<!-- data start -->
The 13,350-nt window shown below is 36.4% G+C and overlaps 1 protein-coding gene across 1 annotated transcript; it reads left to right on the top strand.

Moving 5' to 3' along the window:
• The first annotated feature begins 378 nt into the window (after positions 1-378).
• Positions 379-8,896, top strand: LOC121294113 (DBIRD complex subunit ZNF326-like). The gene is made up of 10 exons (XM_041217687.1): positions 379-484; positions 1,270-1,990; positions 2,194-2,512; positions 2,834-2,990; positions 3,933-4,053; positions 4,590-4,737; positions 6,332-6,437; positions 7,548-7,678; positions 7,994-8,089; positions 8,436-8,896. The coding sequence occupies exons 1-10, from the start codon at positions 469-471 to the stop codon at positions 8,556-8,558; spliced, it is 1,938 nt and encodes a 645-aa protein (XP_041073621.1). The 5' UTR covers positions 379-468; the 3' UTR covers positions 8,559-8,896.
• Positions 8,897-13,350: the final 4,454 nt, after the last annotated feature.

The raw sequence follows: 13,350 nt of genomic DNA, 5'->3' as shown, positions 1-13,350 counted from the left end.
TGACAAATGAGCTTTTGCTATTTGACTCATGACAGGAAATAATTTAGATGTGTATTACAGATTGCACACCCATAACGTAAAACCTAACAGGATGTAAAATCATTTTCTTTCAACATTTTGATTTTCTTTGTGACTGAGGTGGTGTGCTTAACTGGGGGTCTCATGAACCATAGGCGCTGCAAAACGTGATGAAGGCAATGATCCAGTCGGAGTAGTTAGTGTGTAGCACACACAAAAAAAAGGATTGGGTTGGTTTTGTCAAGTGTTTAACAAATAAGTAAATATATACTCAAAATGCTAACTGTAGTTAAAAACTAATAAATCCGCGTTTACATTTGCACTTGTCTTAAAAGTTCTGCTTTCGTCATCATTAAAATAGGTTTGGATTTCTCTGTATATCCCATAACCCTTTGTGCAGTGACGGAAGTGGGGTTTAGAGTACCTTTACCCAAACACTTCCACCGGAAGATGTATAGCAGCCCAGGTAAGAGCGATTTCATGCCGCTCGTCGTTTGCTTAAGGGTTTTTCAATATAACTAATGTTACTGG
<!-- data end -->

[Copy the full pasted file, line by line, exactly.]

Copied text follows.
The 13,350-nt window shown below is 36.4% G+C and overlaps 1 protein-coding gene across 1 annotated transcript; it reads left to right on the top strand.

Moving 5' to 3' along the window:
• The first annotated feature begins 378 nt into the window (after positions 1-378).
• Positions 379-8,896, top strand: LOC121294113 (DBIRD complex subunit ZNF326-like). The gene is made up of 10 exons (XM_041217687.1): positions 379-484; positions 1,270-1,990; positions 2,194-2,512; positions 2,834-2,990; positions 3,933-4,053; positions 4,590-4,737; positions 6,332-6,437; positions 7,548-7,678; positions 7,994-8,089; positions 8,436-8,896. The coding sequence occupies exons 1-10, from the start codon at positions 469-471 to the stop codon at positions 8,556-8,558; spliced, it is 1,938 nt and encodes a 645-aa protein (XP_041073621.1). The 5' UTR covers positions 379-468; the 3' UTR covers positions 8,559-8,896.
• Positions 8,897-13,350: the final 4,454 nt, after the last annotated feature.

The raw sequence follows: 13,350 nt of genomic DNA, 5'->3' as shown, positions 1-13,350 counted from the left end.
TGACAAATGAGCTTTTGCTATTTGACTCATGACAGGAAATAATTTAGATGTGTATTACAGATTGCACACCCATAACGTAAAACCTAACAGGATGTAAAATCATTTTCTTTCAACATTTTGATTTTCTTTGTGACTGAGGTGGTGTGCTTAACTGGGGGTCTCATGAACCATAGGCGCTGCAAAACGTGATGAAGGCAATGATCCAGTCGGAGTAGTTAGTGTGTAGCACACACAAAAAAAAGGATTGGGTTGGTTTTGTCAAGTGTTTAACAAATAAGTAAATATATACTCAAAATGCTAACTGTAGTTAAAAACTAATAAATCCGCGTTTACATTTGCACTTGTCTTAAAAGTTCTGCTTTCGTCATCATTAAAATAGGTTTGGATTTCTCTGTATATCCCATAACCCTTTGTGCAGTGACGGAAGTGGGGTTTAGAGTACCTTTACCCAAACACTTCCACCGGAAGATGTATAGCAGCCCAGGTAAGAGCGATTTCATGCCGCTCGTCGTTTGCTTAAGGGTTTTTCAATATAACTAATGTTACTGG